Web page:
- 25 Short VIDEO
- Apocalypse Couloir (Technical Ecstasy)
- Apocolypse Couloir Prospectors Peak
- Bivouac Peak
- Black Hole Couloir
- Buck Moutain East Face VIDEO
- Drizzlepuss SE Face
- Eagles Rest Peak North Couloir
- Ferry Peak VIDEO 12/20/11
- Grand Teton Owen Spalding Route
- Granite Peak Beartooths Montana
- GTNP 12/5/11 Video
- GTNP 2/4/12 VIDEO
- GTNP Blower 1-5
- Hyalite Canyon Ice climbing
- It finally snowed VIDEO
- It Started in the Sage VIDEO
- JHMR 6/10/11 VIDEO
- JHMR Backcountry 5/27/12 Summer skiing
- JHMR Slackcountry 3/30/11 VIDEO
- Mountaineers Route Mt Whitney
- Mt Cowen North East Arete
- Mt Lassen
- Mt Moran CMC Route SLIDE SHOW VIDEO
- Mt Shasta and Mt McLoughlin
- Mt Wood East Face
- Mt Woodring South Face 6/11/11
- North West Face Mt Mary Austin
- Northern Range GTNP
- Peak 10,686
- Peak 11094
- Pinner Couloir Laurel Mountain
- Quote of the Day
- Red Mountain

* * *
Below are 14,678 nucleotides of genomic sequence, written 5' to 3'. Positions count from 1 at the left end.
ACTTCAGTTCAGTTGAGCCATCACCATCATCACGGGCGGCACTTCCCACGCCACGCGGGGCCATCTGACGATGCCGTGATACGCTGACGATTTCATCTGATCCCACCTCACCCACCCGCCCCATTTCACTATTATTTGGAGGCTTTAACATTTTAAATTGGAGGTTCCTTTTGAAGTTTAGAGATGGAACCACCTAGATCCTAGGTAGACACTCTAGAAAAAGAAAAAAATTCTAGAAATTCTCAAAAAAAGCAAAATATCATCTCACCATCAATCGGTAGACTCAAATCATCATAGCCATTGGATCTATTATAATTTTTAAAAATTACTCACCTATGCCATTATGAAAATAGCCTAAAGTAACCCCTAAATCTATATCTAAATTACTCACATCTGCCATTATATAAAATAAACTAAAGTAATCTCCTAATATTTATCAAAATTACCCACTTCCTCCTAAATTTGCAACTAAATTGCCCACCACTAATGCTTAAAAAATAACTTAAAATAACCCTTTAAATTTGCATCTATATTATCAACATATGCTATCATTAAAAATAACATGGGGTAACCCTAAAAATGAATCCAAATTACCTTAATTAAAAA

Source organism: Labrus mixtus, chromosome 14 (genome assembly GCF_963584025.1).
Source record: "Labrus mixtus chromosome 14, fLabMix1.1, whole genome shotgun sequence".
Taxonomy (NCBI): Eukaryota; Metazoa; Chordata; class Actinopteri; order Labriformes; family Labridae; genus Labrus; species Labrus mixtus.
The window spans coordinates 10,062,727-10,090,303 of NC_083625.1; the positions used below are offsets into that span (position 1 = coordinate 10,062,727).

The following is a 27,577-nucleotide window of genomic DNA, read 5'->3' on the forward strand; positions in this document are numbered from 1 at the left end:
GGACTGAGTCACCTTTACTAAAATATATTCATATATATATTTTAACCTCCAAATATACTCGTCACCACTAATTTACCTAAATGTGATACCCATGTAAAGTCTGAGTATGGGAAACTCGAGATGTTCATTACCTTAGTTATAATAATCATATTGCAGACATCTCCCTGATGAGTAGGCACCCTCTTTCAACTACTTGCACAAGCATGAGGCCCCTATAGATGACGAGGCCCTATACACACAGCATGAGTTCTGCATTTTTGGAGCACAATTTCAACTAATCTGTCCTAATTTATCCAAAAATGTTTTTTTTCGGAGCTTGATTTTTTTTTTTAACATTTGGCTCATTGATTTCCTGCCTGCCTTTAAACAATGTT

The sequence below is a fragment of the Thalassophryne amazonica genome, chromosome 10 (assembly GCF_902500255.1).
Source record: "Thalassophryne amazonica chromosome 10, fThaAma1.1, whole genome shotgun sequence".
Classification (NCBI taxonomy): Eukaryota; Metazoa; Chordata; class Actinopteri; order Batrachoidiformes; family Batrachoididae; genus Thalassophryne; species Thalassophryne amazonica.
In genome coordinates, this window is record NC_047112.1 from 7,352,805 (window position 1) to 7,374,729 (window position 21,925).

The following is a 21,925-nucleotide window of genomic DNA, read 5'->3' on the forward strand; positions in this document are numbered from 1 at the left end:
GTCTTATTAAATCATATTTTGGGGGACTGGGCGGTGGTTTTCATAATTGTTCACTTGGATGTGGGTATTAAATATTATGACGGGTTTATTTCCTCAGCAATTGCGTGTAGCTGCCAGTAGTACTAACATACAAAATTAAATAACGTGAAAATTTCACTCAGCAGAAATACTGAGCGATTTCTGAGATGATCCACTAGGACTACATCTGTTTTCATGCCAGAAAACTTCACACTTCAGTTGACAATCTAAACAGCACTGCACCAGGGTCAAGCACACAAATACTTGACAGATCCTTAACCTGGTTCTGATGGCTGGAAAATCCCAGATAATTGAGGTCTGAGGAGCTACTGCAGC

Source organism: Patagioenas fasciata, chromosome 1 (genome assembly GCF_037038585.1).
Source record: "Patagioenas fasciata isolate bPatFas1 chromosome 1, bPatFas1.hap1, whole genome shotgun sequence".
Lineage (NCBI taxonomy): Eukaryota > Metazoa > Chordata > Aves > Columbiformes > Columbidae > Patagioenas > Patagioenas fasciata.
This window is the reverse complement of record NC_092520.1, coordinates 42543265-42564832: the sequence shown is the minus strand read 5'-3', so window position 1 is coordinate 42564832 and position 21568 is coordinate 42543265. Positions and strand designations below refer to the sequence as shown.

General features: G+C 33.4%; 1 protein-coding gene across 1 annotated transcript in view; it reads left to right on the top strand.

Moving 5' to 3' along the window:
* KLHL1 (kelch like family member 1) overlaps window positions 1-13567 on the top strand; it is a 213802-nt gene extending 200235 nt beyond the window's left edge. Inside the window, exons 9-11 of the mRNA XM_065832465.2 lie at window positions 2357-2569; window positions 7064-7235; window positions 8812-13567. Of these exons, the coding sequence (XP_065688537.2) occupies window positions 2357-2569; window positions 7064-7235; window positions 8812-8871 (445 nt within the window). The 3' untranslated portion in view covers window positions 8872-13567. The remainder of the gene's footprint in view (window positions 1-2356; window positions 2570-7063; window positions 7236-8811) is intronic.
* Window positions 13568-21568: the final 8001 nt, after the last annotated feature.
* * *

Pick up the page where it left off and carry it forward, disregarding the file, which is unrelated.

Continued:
- Rendevous Peak
- Rockchuck peak East Face
- Shadow Peak VIDEO
- Soth Side Teton Pass VIDEO 12/1/11
- South East Couloir South Teton
- Spring Blower Albright 4/20 and Teton Pass 4/22 VIDEO
- Storm Week Last of the Goods
- Taylor 2/10/11 VIDEO
- Taylor 2/2/12 VIDEO
- Taylor Lower East Face VIDEO 12/28
- Teton Pass
- Teton Pass 1/19/11 VIDEO
- Teton Pass 12/29 VIDEO
- Teton Pass 3/17/11 VIDEO
- Teton Pass 3/22/11 Pyramid 3/26/11 VIDEO
- Teton Pass 4/6 and 4/7/11 VIDEO
- Thor Peak SE Ridge
- Thor Peak Standard Route
- Tukuarika Peak
- Turkey Chute 4/27/11
- V Couloir Prospectors Peak
- Waterfalls Canyon
- West Hourglass Nez Perce
- Whitetail Couloir Whitetail Peak
This report is from last fall. Thor Peak is a bear of a climb. The climb started the day before by canoeing String Lake, a small portage to Leigh Lake, then on to the Leigh Lake campsite, 14a. We had a few options from our camp and we spent a while trying to decide what climb to attempt. We settled on the SE ridge route of Thor Peak, a grade 2 5.4 route. No problem.
We awoke at 4 am and began following the climbers trail up Leigh Canyon shortly after. The trail is okay for most of the way to the south buttress of Moran area as it climbs on the north side of Leigh creek.
We started up the East Face Glacier drainage of Thor Peak to the terminal moraine.